As parents, you always want the best for your babies, especially when it comes to their health and nutrition. That’s where the idea of homemade baby food comes in, so you, as parents, can control precisely what you are feeding your child. But is cooking your baby’s food from scratch worth all the hassle? 

Research has shown that making your food at home also provides a better nutritional value than the store-bought stuff. 

This is because jarred baby foods are typically cooked at extremely high temperatures to kill off any bacteria to extend their shelf life, according to HealthGuidance. In turn, this eliminates a lot of nutritional value. 

As for some of the benefits of making your baby food, WebMD states some advantages: 

As a parent, you can know precisely what you are feeding your baby. It can be more economical than buying pre-packaged foods. You get your own choice of fruits, vegetables, and other grains for purees, instead of relying on the flavors chosen by manufacturers. You can get your baby used to eatting the same food as the rest of the family just in puree form. – WebMD

In addition to the nutritional components, making your baby food doesn’t require a ton of specialized equipment either. A small food processor or blender can do the deed just fine. You don’t have to be a master chef to make your baby food, sis. 

Opting for homemade over store-bought also allows moms and dads to feed their little ones a plethora of food options, which hopefully will prevent picky palates from forming in their later years. 

The one potential drawback to making your baby food? Storage space. Homemade baby food does not have an extended shelf life because the ingredients are fresh and perishable, so anything prepared needs to be stored in the fridge. If you don’t have space, or would prefer to make bigger batches without the waste, there’s a trick for that too. Just look for recipes that can be frozen for a little while.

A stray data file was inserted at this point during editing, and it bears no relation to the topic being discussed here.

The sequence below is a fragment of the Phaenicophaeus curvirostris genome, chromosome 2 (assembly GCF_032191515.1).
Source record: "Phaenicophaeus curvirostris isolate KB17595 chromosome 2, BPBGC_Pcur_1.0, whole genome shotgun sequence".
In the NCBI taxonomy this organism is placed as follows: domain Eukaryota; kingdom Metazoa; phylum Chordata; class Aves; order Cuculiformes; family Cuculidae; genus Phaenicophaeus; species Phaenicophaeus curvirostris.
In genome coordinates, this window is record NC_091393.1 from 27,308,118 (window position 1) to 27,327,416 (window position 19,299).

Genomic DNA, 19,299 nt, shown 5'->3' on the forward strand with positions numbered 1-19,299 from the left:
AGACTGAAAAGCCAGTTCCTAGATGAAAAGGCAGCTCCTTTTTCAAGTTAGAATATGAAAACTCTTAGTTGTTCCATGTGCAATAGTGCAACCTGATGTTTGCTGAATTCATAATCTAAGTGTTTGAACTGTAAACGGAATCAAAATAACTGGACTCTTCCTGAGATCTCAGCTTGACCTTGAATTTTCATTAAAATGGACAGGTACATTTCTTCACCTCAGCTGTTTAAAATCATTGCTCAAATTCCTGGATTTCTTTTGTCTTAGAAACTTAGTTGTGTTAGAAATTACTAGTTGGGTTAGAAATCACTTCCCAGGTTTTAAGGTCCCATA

Having a few kitchen staples on hand can make the process that much easier. Try using versatile fruits and vegetables such as bananas, pears, avocados, and cooked carrots, as well as infant cereal, like oatmeal or barley that you can make a bunch of flavorful combos with. 

Now, on to some fun starter recipes to start with, courtesy of Healthline.


Baked sweet potato purée, courtesy of Annabel Karmel.

Photo: Annabel Karmel

Most adults know the health benefits of eating sweet potatoes, They are chock full of vitamins, antioxidants, and fiber, so it only makes sense that your baby can benefit from them too. A smooth purée with a touch of water or your baby’s milk makes for a yummy and nutritious first food.


– 2 medium-sized sweet potatoes


1. Preheat the oven to 400 F. 

2. Clean your potatoes and prick with a metal skewer(or fork if you have it). 

3. Place on a baking tray and roast for roughly 45 minutes or until wrinkled and tender.

4. Remove from the oven, cut the potatoes in half, scoop out the insides and puree in a food processor until smooth.

View the full recipe here.


First spinach with white yams, courtesy of Smitten Kitchen.

Photo: Smitten Kitchen

The combination of spinach and yams yields a hearty dose of calcium, iron, vitamin A, and folate to your baby’s diet. The yams add a hint of sweet to create a pleasant introduction to greens. I don’t think your little ones will be spitting this one up sis. 


– 1/2 pound fresh spinach, stemmed and washed 

– A half-pound yam (white)  peeled and cut into a 1/2 to 3/4-inch dice

– 1 1/2 cups water or sodium-free vegetable stock


1. Bring the yams to boil about 1 1/2 cups of water or stock of your choosing

2. Bring heat to a simmer and cook the yams for roughly 10 minutes 

3. Layer in the spinach and cook it until both the yams and spinach are very tender 

4. Let the mixture cool and purée it in a food processor or blender. This should yield about 3 to 4 cups of purée.  

View the full recipe here.


Quinoa banana mash, courtesy of Weelicious.

Photo: Weelicious

Quinoa is a protein-packed grain that makes a great addition to your growing baby’s diet. This adds an exciting new texture to the banana mash, an ingredient that your baby probably already loves.

Also, try serving cooked quinoa by itself to your baby. The roasted seeds stick to the baby’s fingers, which makes it a natural food to eat.


– 1/2 banana

– Pinch Cinnamon

– 3 Tbsp cooked quinoa

– 1 Tbsp whole milk yogurt


1. Place your banana in a bowl and mash.

2/ Add in the remaining ingredients and stir to combine. 

3. Serve fresh. 

View the full recipe here.

Here are some other tips and suggestions from Healthline for making baby food. 

Early eaters only need about 1 to 2 tablespoons of food, so keep portions small. 

Keep a lookout for allergies, especially when feeding your child foods that contain common allergens like  eggs, peanut, wheat, soy, fish, and shellfish." 

New evidence shows there is no benefit in delaying introducing these foods beyond six months or to adding foods in any particular order. 

And if you are itching for even more recipe options, courtesy of Healthline, check them out here.

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